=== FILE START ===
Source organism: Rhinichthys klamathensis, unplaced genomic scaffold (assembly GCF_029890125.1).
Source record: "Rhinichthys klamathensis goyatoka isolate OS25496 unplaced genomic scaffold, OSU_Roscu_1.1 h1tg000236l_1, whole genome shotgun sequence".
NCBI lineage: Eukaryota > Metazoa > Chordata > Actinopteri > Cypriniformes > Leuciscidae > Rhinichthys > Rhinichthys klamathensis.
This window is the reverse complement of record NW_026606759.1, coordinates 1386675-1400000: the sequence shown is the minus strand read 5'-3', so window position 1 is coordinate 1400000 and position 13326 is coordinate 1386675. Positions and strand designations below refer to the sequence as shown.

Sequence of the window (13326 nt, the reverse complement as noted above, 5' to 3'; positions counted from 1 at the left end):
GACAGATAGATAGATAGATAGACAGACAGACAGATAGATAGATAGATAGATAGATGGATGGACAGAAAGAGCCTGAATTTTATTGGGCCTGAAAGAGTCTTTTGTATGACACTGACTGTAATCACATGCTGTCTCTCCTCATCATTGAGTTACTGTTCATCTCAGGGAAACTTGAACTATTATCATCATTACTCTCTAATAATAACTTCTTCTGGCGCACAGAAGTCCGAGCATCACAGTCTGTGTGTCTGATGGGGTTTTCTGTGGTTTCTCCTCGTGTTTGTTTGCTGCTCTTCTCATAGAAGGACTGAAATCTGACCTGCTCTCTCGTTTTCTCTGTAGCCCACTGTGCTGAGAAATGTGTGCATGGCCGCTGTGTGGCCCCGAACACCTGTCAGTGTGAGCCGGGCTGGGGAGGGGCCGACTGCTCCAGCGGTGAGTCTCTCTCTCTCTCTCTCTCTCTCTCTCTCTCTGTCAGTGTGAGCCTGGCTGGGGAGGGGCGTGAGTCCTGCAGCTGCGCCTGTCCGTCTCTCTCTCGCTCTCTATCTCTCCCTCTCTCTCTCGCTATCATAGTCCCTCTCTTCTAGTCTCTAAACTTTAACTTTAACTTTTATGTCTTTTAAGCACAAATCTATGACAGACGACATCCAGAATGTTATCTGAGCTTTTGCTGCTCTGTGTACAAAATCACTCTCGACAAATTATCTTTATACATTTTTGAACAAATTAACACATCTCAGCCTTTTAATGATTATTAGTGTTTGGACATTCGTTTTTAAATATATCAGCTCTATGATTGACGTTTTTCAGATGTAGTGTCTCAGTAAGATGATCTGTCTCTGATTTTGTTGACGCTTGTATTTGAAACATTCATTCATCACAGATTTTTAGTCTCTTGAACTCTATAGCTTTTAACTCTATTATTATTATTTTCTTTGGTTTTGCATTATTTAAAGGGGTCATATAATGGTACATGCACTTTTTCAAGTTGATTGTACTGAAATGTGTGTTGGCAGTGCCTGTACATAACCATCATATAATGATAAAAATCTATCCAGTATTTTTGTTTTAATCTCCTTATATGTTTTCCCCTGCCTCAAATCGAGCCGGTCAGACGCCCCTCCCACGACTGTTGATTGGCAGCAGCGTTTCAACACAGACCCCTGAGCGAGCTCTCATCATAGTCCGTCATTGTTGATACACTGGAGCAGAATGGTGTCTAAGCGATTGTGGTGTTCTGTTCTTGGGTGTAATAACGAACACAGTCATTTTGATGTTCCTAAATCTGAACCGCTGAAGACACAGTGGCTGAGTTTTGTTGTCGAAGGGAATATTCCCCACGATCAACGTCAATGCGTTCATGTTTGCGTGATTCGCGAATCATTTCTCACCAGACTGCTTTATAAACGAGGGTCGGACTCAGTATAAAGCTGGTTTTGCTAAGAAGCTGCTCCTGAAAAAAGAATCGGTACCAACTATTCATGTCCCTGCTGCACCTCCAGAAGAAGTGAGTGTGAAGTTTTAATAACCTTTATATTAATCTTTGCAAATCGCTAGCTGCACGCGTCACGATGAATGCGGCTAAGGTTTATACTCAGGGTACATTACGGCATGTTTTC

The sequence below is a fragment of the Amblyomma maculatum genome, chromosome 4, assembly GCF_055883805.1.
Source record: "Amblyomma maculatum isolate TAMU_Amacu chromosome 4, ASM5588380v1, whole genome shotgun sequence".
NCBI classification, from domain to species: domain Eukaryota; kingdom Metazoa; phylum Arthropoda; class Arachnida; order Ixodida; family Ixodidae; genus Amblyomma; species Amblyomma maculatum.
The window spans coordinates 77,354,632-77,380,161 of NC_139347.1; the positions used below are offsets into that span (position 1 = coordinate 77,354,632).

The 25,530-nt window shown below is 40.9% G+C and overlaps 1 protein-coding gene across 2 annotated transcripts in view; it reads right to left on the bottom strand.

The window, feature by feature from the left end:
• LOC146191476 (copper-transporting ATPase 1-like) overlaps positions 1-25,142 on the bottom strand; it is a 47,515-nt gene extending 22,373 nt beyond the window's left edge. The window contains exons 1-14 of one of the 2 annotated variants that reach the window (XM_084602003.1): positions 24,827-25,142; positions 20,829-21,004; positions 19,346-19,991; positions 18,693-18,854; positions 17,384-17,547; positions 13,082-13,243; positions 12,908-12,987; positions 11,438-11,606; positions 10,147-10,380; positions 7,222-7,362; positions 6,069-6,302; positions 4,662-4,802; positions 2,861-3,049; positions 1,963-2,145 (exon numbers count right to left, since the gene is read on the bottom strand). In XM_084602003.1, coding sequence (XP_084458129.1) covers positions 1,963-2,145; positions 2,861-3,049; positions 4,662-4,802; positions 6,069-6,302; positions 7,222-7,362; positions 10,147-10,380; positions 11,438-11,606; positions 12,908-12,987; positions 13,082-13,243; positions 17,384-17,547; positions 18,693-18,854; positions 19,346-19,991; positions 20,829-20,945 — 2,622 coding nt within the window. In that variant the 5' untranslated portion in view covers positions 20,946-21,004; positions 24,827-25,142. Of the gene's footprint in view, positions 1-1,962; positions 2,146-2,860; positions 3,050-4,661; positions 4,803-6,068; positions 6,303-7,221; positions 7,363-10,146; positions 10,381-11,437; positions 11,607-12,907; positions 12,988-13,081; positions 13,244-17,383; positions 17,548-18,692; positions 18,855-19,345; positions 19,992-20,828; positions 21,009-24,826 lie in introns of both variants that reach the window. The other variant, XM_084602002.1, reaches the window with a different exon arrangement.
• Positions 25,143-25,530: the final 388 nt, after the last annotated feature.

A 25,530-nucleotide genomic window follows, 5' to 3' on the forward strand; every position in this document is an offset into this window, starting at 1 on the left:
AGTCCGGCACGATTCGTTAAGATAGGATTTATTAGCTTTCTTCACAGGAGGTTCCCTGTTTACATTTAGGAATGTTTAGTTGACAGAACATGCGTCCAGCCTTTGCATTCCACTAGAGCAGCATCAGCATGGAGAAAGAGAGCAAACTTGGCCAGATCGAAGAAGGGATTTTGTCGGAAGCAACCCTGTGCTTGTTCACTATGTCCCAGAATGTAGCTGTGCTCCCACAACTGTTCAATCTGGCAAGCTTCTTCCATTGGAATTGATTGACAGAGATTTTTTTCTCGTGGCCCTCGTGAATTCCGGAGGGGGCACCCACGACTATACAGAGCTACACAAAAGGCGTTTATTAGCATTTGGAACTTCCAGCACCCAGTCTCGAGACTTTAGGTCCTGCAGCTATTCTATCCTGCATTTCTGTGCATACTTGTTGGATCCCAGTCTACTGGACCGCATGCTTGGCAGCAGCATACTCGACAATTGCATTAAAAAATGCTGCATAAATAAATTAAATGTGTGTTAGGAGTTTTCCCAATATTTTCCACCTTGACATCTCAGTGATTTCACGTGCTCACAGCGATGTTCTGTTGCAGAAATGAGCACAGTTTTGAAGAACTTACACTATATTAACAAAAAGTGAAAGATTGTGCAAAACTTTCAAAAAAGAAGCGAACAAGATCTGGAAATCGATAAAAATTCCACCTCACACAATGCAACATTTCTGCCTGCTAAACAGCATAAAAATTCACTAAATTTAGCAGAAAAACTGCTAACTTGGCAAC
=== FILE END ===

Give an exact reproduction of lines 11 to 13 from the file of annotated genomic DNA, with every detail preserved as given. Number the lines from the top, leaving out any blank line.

The 25,530-nt window shown below is 40.9% G+C and overlaps 1 protein-coding gene across 2 annotated transcripts in view; it reads right to left on the bottom strand.

The window, feature by feature from the left end:
• LOC146191476 (copper-transporting ATPase 1-like) overlaps positions 1-25,142 on the bottom strand; it is a 47,515-nt gene extending 22,373 nt beyond the window's left edge. The window contains exons 1-14 of one of the 2 annotated variants that reach the window (XM_084602003.1): positions 24,827-25,142; positions 20,829-21,004; positions 19,346-19,991; positions 18,693-18,854; positions 17,384-17,547; positions 13,082-13,243; positions 12,908-12,987; positions 11,438-11,606; positions 10,147-10,380; positions 7,222-7,362; positions 6,069-6,302; positions 4,662-4,802; positions 2,861-3,049; positions 1,963-2,145 (exon numbers count right to left, since the gene is read on the bottom strand). In XM_084602003.1, coding sequence (XP_084458129.1) covers positions 1,963-2,145; positions 2,861-3,049; positions 4,662-4,802; positions 6,069-6,302; positions 7,222-7,362; positions 10,147-10,380; positions 11,438-11,606; positions 12,908-12,987; positions 13,082-13,243; positions 17,384-17,547; positions 18,693-18,854; positions 19,346-19,991; positions 20,829-20,945 — 2,622 coding nt within the window. In that variant the 5' untranslated portion in view covers positions 20,946-21,004; positions 24,827-25,142. Of the gene's footprint in view, positions 1-1,962; positions 2,146-2,860; positions 3,050-4,661; positions 4,803-6,068; positions 6,303-7,221; positions 7,363-10,146; positions 10,381-11,437; positions 11,607-12,907; positions 12,988-13,081; positions 13,244-17,383; positions 17,548-18,692; positions 18,855-19,345; positions 19,992-20,828; positions 21,009-24,826 lie in introns of both variants that reach the window. The other variant, XM_084602002.1, reaches the window with a different exon arrangement.